06 October 2009

Counter Intuitiveness is in Fashion, at least in Memory Recall

When I first read about doodling doing wonders to your memory recall in the Time’s February 2009 issue, it struck a little odd to me. However, I let it pass. But when I read about good memory recall after nodding off in meetings in Harvard Business Review’s issue of October 2009, I could not help but wonder : Was there more to it than met the eye?
What Time was essentially saying in its Feb 2009 issue is that if you doodled and fidgeted while attending lectures or classes, you are more likely to recall what was being taught than a ‘non doodler’ . To prove the point, Time quoted a bizarre experiment. Jackie Andrade of University of Plymouth fashioned an experiment to prove this hypothesis. What beats me is how the idea ever occurred to her in the first place. It is not everyday that you wake up with the idea that doodling is good for memory recall and then go along and design an experiment to prove the point. Was it that anything you prove that is counter intuitive will get you noticed? Here is an excerpt from that article which described the experiment:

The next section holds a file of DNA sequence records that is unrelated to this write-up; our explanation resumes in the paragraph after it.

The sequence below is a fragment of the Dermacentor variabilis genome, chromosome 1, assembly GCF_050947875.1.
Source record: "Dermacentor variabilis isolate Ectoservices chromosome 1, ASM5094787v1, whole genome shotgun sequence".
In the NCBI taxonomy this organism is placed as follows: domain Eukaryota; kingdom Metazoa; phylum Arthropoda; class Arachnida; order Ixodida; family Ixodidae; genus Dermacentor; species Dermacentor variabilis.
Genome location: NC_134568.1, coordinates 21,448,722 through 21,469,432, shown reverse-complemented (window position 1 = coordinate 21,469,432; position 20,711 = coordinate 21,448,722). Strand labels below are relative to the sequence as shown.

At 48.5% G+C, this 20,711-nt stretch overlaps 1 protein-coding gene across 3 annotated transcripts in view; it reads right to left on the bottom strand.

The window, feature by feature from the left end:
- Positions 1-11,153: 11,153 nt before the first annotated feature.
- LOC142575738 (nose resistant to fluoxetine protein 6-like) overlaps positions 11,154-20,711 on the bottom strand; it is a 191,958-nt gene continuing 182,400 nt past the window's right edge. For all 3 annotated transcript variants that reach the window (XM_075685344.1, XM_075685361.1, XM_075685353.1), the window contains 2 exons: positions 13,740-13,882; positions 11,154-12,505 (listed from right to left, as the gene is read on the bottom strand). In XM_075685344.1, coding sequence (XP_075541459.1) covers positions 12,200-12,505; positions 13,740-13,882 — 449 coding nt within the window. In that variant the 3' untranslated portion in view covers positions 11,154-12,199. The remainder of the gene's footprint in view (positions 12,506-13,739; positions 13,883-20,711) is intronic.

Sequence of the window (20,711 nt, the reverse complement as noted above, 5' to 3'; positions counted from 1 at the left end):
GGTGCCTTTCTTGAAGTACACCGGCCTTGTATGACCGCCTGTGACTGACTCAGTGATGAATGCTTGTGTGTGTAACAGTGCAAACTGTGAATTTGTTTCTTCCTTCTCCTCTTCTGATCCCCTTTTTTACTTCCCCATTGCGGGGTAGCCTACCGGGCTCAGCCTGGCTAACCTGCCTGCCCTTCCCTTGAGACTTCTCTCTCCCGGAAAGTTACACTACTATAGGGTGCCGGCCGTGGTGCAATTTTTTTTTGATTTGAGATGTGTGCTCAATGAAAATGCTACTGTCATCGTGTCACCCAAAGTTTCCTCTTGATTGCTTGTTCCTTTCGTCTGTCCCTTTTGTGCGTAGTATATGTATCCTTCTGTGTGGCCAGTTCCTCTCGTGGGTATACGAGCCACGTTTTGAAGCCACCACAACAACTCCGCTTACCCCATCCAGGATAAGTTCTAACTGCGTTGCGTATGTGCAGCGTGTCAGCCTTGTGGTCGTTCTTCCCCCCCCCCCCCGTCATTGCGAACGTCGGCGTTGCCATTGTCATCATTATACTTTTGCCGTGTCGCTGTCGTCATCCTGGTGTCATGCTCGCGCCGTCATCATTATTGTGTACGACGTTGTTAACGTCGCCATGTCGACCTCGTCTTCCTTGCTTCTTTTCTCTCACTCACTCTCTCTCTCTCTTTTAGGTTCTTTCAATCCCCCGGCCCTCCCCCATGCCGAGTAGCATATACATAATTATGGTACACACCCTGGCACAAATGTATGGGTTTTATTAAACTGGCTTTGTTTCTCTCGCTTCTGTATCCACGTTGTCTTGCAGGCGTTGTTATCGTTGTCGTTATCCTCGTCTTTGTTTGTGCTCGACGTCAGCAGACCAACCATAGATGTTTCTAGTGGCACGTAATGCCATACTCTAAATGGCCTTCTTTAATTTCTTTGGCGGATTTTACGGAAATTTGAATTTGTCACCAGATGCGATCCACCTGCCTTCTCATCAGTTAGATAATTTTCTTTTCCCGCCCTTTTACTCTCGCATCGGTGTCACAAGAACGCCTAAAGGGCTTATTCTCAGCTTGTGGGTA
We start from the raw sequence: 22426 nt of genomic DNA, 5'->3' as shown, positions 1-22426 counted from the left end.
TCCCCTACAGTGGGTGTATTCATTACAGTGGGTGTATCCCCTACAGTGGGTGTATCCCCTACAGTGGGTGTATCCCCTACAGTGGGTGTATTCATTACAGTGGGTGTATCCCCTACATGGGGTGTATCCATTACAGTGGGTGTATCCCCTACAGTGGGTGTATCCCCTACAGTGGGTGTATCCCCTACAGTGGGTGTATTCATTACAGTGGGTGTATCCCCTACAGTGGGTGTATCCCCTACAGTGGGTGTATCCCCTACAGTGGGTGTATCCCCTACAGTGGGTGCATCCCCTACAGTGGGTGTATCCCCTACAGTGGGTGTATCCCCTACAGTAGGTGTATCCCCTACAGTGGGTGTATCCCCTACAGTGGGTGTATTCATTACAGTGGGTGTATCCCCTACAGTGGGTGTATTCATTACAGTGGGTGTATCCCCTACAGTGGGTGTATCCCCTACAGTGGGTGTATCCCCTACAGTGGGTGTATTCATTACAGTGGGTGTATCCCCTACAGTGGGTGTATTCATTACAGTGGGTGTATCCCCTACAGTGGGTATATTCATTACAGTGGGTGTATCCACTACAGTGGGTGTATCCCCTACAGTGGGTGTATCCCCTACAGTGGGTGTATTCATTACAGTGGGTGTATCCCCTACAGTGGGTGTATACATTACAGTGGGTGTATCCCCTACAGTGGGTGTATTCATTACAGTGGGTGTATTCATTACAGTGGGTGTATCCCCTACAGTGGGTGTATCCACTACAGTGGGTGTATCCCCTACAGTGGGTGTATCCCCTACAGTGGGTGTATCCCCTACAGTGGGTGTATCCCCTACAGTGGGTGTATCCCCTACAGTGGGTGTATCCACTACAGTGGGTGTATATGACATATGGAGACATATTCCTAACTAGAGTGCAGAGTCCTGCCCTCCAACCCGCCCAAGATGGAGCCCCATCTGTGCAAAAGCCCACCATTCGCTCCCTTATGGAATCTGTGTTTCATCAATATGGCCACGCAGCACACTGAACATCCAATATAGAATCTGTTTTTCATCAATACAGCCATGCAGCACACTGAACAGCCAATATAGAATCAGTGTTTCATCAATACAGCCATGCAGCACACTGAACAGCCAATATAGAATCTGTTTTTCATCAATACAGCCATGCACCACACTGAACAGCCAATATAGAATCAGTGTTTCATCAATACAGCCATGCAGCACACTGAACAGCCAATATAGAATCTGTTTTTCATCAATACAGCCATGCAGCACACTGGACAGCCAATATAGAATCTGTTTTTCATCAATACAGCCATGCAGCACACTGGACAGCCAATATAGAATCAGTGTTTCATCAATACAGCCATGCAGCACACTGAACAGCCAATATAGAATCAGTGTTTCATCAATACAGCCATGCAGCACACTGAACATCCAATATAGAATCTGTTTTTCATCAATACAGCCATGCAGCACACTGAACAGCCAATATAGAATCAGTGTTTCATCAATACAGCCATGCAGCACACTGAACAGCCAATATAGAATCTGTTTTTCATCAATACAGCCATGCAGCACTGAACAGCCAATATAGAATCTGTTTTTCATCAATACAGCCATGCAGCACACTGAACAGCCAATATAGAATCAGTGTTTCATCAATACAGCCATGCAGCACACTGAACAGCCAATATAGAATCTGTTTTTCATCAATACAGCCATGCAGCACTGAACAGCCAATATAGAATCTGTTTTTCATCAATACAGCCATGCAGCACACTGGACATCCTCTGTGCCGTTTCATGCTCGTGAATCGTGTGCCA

Afterward, the papers were removed and the 40 volunteers were asked to recall, orally, the place names and the names of the people coming to the party. The doodlers creamed the nondoodlers: those who doodled during the tape recalled 7.5 pieces of information (out of 16 total) on average, 29% more than the average of 5.8 recalled by the control group.


Looks like one can prove anything under the sun. One only needs 40 volunteers.

Now, for the article in Oct 2009 issue of Harvard Business Review. The article is titled: The Simplest Way to Reboot Your Brain. Let me quote from it:


On a day off, taking a nap is a small but heavenly pleasure. Dozing at your desk isn’t—especially if a colleague walks in on you—but sometimes exhaustion just takes over. The 2008 Sleep in America poll, conducted by the National Sleep Foundation, found that nearly one-third of adults who work at least 30 hours a week have fallen asleep or become extremely drowsy on the job—behavior that employers often frown upon. Should they lighten up? Perhaps. In a knowledge-based economy that depends on sharp minds, a few minutes of shut-eye could be good for business.


Here is another counter intuitive memory recall phenomena at work. You doze off, yet you are better off for memory. Again, an experiment is quoted to buttress the claim. It says that a report in June 2009 Proceedings of National Academy of Sciences showed that a nap with REM sleep improves people’s ability to integrate unassociated information for creative problem solving. Touche!

If we combine the gist of these two articles, the summary makes interesting reading. You must nod off during lectures. Between your slumber -when you are awake and yawning- be sure to doodle and fidget for memory’s sake. Your memory recall will be second to none.

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